Andy Gray, the uncrowned King of the King’s pantomime, returns to the stage in some style in Alan McHugh’s circus pantomime, directed by Ed Curtis.
Forced to sit out last year’s production due to ill health, Gray’s return as ringmaster Andy McReekie has been hotly anticipated, reuniting him with Allan Stewart in the dame role of Auntie May McReekie and Grant Stott as the evil Baron Von Vinklebottom.
Few, however, could have expected just how warm and joyous that return would be, as he stepped out from behind a wall of pink feather fans to announce in his warm, lugubrious tones that he has been “no very well”.
McHugh’s adaptation works up to a point. Circus animals dominate the plot. The Baron’s sadistic attitude contrasts to the McReekies’ no-cages policy and there are three speaking bears. It’s a shame that Clare Gray, Ross Finnie and Darren Brownlie, as the titular bears, are underused, the porridge scene almost inconsequential and the anthropomorphism of the finale provides a jarring note.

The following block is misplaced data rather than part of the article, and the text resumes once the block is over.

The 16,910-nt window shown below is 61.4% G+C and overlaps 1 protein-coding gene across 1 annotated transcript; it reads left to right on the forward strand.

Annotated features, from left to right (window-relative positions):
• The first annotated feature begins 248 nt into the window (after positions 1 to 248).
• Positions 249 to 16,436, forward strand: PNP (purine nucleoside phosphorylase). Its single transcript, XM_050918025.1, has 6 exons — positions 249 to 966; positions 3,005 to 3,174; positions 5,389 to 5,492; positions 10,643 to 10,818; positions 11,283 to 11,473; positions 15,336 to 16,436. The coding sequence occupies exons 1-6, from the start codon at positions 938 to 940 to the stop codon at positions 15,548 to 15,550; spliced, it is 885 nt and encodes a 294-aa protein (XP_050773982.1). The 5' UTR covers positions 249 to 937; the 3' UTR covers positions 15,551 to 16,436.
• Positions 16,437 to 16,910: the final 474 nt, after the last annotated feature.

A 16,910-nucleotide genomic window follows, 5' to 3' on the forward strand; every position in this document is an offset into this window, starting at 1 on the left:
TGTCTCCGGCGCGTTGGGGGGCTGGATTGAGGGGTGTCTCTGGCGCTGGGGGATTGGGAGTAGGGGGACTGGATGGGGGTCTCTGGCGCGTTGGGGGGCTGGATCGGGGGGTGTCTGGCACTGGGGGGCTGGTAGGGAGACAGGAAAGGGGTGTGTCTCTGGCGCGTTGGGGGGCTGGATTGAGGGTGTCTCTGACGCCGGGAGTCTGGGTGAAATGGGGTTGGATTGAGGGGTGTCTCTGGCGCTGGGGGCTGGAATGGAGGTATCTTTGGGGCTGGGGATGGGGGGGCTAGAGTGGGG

Jordan Young certainly has the patter as Joey the Clown, the best-pal role, but his performance could have been more physical. Gillian Parkhouse’s Goldilocks is a pleasingly strong presence but she’s squeezed in terms of time on stage.
The show’s real circus buzz comes from the Berserk Riders and the Great Juggling Alfio, but all the best bits belong to Gray, Stewart and Stott, whose long-standing panto relationship is moving into a more mature and balanced phase.